StandardPerson
  • Yeah except...

    The biggest problem with Android... It is not going to be business friendly much longer if the idiot Schmidt keeps pushing Google+ on everyone. Many institutions block social networking sites and G+ is not an exception.

    For me Windows, Ubuntu, or OS X would be more welcomed than Android right now!
    slickjim
    • Sounds like you are being alarmist, to me...

      "It is not going to be business friendly much longer if..."

      So you can see a nightmare scenario in your crystal ball. Good for you.

      And then there's Android in the Real World, which is the one that HP is using.
      Zogg
      • Nope

        Being a realist... Sure you can side load Apps but, what company is going to move away from Config Manager for this style of deployment?

        So, that goes back to Google Plus and Google cramming it down your throat at every turn, including at ID Creation... I mean, it isn't like they have a real world enterprise server to manage these connections yet is it?

        Also, what they're doing right now is similar to what MS did with IE and look where that got them?
        slickjim
        • You ARE being alarmist.

          "Also, what they're doing right now is similar to what MS did with IE and look where that got them?"

          IE earned MS an anti-trust conviction - there's a lesson there. So where's the anti-trust suit against Google for Android? Here's a thought - maybe the threat of an anti-trust suit will *prevent* your nightmare from coming true?
          Zogg
          • He's not an ALARMIST, he's a MS shill or troll....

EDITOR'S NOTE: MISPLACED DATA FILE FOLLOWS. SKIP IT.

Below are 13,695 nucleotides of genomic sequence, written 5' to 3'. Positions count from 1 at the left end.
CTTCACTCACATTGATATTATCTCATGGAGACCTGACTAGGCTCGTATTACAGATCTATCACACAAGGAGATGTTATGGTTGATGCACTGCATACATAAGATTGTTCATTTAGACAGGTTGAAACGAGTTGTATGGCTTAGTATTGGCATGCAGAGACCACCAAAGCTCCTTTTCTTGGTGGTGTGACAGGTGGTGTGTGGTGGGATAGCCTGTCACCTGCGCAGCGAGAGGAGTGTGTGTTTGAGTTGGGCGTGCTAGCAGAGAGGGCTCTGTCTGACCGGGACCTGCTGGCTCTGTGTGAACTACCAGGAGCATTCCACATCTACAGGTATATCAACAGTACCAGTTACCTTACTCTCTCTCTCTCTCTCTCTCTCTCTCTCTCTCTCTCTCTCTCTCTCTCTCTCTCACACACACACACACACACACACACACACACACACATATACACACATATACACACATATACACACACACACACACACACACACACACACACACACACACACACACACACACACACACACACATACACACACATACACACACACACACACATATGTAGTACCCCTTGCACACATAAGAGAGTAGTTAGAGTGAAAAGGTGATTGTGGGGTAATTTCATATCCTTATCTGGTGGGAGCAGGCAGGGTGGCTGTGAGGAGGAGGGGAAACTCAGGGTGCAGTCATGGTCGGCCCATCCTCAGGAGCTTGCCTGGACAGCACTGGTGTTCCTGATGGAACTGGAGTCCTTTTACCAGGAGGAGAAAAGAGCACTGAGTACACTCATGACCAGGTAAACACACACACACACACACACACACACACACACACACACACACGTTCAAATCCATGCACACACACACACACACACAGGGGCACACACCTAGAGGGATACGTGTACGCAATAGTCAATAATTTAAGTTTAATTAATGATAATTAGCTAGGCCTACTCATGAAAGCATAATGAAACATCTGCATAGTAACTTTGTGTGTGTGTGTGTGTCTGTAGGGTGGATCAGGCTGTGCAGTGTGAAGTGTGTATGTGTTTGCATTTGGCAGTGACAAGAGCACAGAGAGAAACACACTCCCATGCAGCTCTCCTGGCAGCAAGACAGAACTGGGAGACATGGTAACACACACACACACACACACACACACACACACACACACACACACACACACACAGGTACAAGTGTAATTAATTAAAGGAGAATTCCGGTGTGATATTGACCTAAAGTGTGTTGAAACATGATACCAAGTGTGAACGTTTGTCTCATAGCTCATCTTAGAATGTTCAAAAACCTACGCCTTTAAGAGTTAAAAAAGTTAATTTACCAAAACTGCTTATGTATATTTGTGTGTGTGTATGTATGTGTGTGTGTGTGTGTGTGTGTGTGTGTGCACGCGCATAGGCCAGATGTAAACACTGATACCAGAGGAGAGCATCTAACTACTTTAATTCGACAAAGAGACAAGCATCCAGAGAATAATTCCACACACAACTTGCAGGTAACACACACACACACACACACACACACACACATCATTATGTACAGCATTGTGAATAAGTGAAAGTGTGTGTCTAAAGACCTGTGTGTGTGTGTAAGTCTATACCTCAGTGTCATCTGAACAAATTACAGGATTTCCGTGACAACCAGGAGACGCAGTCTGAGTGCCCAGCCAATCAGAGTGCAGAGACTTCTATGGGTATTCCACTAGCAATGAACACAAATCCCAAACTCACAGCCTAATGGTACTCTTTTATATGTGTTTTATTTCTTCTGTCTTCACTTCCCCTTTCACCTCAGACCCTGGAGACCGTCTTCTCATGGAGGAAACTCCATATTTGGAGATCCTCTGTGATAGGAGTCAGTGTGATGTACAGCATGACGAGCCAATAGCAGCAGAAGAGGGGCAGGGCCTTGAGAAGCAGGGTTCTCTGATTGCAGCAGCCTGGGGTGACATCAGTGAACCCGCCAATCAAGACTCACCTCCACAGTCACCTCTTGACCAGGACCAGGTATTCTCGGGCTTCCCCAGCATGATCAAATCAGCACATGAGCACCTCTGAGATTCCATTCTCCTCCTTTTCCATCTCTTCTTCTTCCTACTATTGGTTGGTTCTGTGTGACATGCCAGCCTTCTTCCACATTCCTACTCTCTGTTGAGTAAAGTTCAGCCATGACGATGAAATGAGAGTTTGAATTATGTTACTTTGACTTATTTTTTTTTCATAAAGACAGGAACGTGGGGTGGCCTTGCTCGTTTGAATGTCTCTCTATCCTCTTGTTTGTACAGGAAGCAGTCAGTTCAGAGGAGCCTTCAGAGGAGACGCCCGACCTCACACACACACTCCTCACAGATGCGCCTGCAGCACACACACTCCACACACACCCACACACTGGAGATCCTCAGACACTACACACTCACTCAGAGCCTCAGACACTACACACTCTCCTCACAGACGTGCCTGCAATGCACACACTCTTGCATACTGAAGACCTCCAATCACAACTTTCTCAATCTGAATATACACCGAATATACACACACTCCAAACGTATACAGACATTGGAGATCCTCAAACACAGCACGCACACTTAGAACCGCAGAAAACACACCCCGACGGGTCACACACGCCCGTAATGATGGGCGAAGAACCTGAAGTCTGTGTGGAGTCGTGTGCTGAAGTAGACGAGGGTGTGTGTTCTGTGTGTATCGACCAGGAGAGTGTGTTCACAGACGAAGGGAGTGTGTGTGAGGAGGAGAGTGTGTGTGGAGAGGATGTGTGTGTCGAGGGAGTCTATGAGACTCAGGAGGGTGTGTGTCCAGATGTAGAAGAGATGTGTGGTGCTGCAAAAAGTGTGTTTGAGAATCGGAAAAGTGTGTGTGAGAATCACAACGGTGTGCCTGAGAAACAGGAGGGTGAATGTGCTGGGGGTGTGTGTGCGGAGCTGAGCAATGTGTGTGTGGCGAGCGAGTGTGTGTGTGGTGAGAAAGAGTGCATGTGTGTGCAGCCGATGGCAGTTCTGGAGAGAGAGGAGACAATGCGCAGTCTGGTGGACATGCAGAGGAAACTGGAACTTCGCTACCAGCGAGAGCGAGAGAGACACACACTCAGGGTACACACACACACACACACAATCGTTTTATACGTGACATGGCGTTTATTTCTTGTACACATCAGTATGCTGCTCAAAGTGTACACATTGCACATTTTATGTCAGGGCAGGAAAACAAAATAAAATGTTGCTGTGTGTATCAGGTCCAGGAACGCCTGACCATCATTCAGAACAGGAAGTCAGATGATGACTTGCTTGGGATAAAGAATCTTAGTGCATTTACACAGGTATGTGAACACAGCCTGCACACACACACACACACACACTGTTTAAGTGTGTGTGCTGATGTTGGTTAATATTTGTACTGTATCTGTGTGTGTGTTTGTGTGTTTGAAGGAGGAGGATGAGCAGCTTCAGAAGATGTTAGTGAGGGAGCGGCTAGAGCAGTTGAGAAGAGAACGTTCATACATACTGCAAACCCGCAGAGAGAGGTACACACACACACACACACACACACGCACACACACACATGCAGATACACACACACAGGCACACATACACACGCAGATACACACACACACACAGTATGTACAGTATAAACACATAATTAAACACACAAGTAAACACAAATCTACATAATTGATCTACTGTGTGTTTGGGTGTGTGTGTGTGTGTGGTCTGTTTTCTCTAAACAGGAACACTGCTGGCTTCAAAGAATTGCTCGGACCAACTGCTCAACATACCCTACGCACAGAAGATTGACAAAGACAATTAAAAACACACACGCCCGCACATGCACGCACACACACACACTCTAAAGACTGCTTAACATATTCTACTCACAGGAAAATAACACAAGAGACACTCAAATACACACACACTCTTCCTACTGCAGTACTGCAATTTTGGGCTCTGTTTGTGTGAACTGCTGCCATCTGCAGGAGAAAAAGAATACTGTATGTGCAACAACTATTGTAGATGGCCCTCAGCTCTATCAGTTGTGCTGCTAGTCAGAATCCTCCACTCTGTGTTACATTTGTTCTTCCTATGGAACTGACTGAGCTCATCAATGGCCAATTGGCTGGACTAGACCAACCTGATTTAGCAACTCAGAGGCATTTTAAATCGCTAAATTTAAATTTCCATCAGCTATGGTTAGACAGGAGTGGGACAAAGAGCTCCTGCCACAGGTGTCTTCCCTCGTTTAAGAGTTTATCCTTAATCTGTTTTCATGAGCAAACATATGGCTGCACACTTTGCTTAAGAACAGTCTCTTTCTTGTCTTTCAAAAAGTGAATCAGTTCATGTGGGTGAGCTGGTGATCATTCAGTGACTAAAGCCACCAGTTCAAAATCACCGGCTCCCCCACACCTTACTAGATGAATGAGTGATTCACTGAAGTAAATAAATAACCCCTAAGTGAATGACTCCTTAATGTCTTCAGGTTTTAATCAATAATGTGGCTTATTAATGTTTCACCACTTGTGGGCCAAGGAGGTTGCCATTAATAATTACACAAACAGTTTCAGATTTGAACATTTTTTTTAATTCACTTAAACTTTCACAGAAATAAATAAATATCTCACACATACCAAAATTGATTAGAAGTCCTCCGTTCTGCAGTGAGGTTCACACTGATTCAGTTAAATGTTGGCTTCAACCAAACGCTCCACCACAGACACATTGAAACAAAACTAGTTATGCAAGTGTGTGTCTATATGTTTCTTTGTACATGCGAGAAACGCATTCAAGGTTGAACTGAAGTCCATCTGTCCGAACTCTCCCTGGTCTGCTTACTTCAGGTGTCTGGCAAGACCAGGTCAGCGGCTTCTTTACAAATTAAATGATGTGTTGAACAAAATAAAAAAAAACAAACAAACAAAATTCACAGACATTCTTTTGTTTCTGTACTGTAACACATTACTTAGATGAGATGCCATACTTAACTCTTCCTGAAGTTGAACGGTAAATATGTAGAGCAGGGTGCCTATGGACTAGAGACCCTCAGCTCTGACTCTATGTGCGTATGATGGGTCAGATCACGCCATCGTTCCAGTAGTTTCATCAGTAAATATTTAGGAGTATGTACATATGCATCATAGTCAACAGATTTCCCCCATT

Don't you get his Weasel word that come directly from the Scroogle Playbook:

            1) "what company is going to move away from Config Manager (aka System Center 2012 R2 Configuration Manager) for this style of deployment"

            2) "goes back to Google Plus and Google cramming it down your throat at every turn, including at ID Creation... I mean, it isn't like they have a real world enterprise server to manage these connections yet is it?"

            Only the last comment concerning IE hints otherwise, but it's clearly moves the conversation back to what MS "learned" that make them better than Android.
            cosuna
    • needs are different

      Businesses that are open to social networking will use Android.
      Businesses that want a walled garden will use OS X.
      ...simple as that.
      Ne0Freedom
      • Yes but...

        Banking? Healthcare? Places where you cannot risk information being exposed cannot allow these connections and if they do now, it is only a matter of time before they stop.
        slickjim
    • You can always opt out from Google standard and fork Android...

      ...just like Amazon.

      The full code is open and easily adapted to the OEM needs.
      cosuna
  • If HP still thought like Microsoft...

    ...they would insist that they still run WebOS or dual boot both OS.

    They would have created a full "WebOS" which would run Palm legacy apps and WebOS apps in two completely different modes. They would create the two header monster WebOS Pro and the one that run only the new apps, WebOS RT.

    Next they would create a entirely new and different OS called WebOS Phone which would look like WebOS RT, but would run completely different apps in a completely different store.

    When their TouchPad sales were flat, they would say that it's because it needs time, that people need to know the new apps and they will get used to them in time.

    The TouchPad Pro would fare no better, with people preferring iPads and Android. They would claim that both TouchPad could do more than the iPad and that people were just resisting change.

    Later, legacy Palm sales would outnumber WebOS sales and people would install software to bypass the whole WebOS environment while continue to use Palm 20 year old software.

    In the end, Intel would create an environment to run both WebOS, Palm and Android in the same system and HP would fight it with all its force just to see their market share diminish by the second.

    LOL.
    cosuna
    • Typo...

      "They would have created a full "WebOS" which would run Palm legacy apps and WebOS apps in two completely different modes. They would CALL the two header monster: WebOS Pro; and FOR THE one that only RUNS the new apps THE NAME WOULD BE: WebOS RT."
      cosuna